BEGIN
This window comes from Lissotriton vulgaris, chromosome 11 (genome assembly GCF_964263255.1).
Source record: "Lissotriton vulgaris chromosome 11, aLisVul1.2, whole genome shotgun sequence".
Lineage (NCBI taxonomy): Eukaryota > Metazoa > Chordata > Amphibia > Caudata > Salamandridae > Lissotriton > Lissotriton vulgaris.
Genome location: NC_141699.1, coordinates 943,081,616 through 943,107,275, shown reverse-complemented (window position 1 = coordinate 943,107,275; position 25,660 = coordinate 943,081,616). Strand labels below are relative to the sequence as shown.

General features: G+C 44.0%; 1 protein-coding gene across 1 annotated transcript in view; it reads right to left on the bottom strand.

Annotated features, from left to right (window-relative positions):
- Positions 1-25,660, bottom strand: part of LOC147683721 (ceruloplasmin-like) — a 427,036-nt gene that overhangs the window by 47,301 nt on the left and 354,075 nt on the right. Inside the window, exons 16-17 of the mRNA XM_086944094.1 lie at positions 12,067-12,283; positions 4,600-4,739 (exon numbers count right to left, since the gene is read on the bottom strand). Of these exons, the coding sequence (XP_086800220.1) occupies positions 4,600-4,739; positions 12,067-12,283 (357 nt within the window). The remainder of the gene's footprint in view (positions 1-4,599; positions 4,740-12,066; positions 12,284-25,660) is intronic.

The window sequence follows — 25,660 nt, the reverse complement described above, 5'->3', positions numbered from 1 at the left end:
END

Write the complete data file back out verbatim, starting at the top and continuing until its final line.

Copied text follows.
This window comes from Lissotriton vulgaris, chromosome 11 (genome assembly GCF_964263255.1).
Source record: "Lissotriton vulgaris chromosome 11, aLisVul1.2, whole genome shotgun sequence".
Lineage (NCBI taxonomy): Eukaryota > Metazoa > Chordata > Amphibia > Caudata > Salamandridae > Lissotriton > Lissotriton vulgaris.
Genome location: NC_141699.1, coordinates 943,081,616 through 943,107,275, shown reverse-complemented (window position 1 = coordinate 943,107,275; position 25,660 = coordinate 943,081,616). Strand labels below are relative to the sequence as shown.

General features: G+C 44.0%; 1 protein-coding gene across 1 annotated transcript in view; it reads right to left on the bottom strand.

Annotated features, from left to right (window-relative positions):
- Positions 1-25,660, bottom strand: part of LOC147683721 (ceruloplasmin-like) — a 427,036-nt gene that overhangs the window by 47,301 nt on the left and 354,075 nt on the right. Inside the window, exons 16-17 of the mRNA XM_086944094.1 lie at positions 12,067-12,283; positions 4,600-4,739 (exon numbers count right to left, since the gene is read on the bottom strand). Of these exons, the coding sequence (XP_086800220.1) occupies positions 4,600-4,739; positions 12,067-12,283 (357 nt within the window). The remainder of the gene's footprint in view (positions 1-4,599; positions 4,740-12,066; positions 12,284-25,660) is intronic.

The window sequence follows — 25,660 nt, the reverse complement described above, 5'->3', positions numbered from 1 at the left end: